Sylvia Crowe’s The Landscape of Power is strangely prescient more than 50 years on from its publication, finds Kate Pinnock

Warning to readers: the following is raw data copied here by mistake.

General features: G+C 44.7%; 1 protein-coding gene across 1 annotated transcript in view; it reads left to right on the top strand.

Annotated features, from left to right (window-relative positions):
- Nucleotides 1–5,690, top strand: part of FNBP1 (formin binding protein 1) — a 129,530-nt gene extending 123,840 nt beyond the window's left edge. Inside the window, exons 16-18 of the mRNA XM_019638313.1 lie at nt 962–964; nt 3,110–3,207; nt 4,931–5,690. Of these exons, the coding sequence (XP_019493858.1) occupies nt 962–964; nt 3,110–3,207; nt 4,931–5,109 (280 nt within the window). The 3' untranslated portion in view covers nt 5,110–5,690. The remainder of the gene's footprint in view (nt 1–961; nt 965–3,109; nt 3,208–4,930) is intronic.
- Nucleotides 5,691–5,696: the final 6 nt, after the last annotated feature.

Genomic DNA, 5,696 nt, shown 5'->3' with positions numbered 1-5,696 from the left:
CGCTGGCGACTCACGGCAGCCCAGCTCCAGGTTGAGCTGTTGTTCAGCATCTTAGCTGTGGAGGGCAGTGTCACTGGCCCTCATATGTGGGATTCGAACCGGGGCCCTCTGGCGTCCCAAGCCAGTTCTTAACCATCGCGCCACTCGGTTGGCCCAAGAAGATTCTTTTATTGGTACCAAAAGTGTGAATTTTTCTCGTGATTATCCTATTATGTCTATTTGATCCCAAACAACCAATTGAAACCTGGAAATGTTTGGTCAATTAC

Our ancestors were convinced that all they did was justified by economic results.” This statement sounds every bit like a futuristic appraisal of our current economic recovery plan. Only it’s not. It was made in 1958 by eminent landscape architect, Sylvia Crowe, in her seminal work The Landscape of Power. Rereading Crowe’s book, I’m stuck by just how far ahead of her years she was. Apart from the slightly dated, yet still beautiful, style of her prose and particular differences in the jargon of the era, you could be forgiven for mistaking it for a commentary on today’s appetite for infrastructure or any number of contemporary design discussions. And this, I suppose, is where the interest lies. Fifty years on, what does our ‘landscape of power’ look like and how has our approach to it changed, if at all?